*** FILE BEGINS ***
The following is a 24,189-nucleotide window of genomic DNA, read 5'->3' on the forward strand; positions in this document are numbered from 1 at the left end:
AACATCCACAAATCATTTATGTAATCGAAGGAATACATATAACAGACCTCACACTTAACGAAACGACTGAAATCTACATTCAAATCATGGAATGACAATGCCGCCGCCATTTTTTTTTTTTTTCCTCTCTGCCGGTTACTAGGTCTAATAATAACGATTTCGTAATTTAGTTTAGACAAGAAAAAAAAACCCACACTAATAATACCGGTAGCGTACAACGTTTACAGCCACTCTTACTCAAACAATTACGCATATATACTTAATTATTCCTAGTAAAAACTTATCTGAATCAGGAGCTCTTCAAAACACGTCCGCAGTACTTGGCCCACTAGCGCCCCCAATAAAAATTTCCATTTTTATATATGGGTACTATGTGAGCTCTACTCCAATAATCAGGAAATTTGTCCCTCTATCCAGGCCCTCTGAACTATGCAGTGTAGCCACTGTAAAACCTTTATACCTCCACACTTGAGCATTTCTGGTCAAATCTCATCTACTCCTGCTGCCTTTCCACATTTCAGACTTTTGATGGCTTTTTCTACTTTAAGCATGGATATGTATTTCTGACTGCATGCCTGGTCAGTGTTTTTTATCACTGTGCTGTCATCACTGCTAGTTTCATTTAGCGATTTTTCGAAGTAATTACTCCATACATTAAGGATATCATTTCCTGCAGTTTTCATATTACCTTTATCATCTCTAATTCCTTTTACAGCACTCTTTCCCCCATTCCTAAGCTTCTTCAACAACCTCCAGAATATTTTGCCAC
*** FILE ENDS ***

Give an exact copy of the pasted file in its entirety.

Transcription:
The following is a 24,189-nucleotide window of genomic DNA, read 5'->3' on the forward strand; positions in this document are numbered from 1 at the left end:
AACATCCACAAATCATTTATGTAATCGAAGGAATACATATAACAGACCTCACACTTAACGAAACGACTGAAATCTACATTCAAATCATGGAATGACAATGCCGCCGCCATTTTTTTTTTTTTTCCTCTCTGCCGGTTACTAGGTCTAATAATAACGATTTCGTAATTTAGTTTAGACAAGAAAAAAAAACCCACACTAATAATACCGGTAGCGTACAACGTTTACAGCCACTCTTACTCAAACAATTACGCATATATACTTAATTATTCCTAGTAAAAACTTATCTGAATCAGGAGCTCTTCAAAACACGTCCGCAGTACTTGGCCCACTAGCGCCCCCAATAAAAATTTCCATTTTTATATATGGGTACTATGTGAGCTCTACTCCAATAATCAGGAAATTTGTCCCTCTATCCAGGCCCTCTGAACTATGCAGTGTAGCCACTGTAAAACCTTTATACCTCCACACTTGAGCATTTCTGGTCAAATCTCATCTACTCCTGCTGCCTTTCCACATTTCAGACTTTTGATGGCTTTTTCTACTTTAAGCATGGATATGTATTTCTGACTGCATGCCTGGTCAGTGTTTTTTATCACTGTGCTGTCATCACTGCTAGTTTCATTTAGCGATTTTTCGAAGTAATTACTCCATACATTAAGGATATCATTTCCTGCAGTTTTCATATTACCTTTATCATCTCTAATTCCTTTTACAGCACTCTTTCCCCCATTCCTAAGCTTCTTCAACAACCTCCAGAATATTTTGCCAC